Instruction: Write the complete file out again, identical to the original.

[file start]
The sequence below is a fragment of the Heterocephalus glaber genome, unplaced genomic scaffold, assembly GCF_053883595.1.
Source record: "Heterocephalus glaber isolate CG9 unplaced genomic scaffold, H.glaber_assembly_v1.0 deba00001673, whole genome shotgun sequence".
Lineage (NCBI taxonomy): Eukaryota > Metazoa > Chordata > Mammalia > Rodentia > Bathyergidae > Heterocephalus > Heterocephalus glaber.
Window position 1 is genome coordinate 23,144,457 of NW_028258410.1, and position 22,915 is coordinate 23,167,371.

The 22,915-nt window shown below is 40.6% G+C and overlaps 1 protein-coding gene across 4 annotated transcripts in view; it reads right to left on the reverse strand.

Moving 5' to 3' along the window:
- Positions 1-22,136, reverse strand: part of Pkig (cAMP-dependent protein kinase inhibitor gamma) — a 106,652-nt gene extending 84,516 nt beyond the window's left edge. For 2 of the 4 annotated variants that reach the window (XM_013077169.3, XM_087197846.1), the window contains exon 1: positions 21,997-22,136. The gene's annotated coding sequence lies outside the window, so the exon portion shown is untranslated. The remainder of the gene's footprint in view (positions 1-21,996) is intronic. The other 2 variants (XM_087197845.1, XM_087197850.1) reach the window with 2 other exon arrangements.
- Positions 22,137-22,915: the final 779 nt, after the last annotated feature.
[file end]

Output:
The sequence below is a fragment of the Heterocephalus glaber genome, unplaced genomic scaffold, assembly GCF_053883595.1.
Source record: "Heterocephalus glaber isolate CG9 unplaced genomic scaffold, H.glaber_assembly_v1.0 deba00001673, whole genome shotgun sequence".
Lineage (NCBI taxonomy): Eukaryota > Metazoa > Chordata > Mammalia > Rodentia > Bathyergidae > Heterocephalus > Heterocephalus glaber.
Window position 1 is genome coordinate 23,144,457 of NW_028258410.1, and position 22,915 is coordinate 23,167,371.

The 22,915-nt window shown below is 40.6% G+C and overlaps 1 protein-coding gene across 4 annotated transcripts in view; it reads right to left on the reverse strand.

Moving 5' to 3' along the window:
- Positions 1-22,136, reverse strand: part of Pkig (cAMP-dependent protein kinase inhibitor gamma) — a 106,652-nt gene extending 84,516 nt beyond the window's left edge. For 2 of the 4 annotated variants that reach the window (XM_013077169.3, XM_087197846.1), the window contains exon 1: positions 21,997-22,136. The gene's annotated coding sequence lies outside the window, so the exon portion shown is untranslated. The remainder of the gene's footprint in view (positions 1-21,996) is intronic. The other 2 variants (XM_087197845.1, XM_087197850.1) reach the window with 2 other exon arrangements.
- Positions 22,137-22,915: the final 779 nt, after the last annotated feature.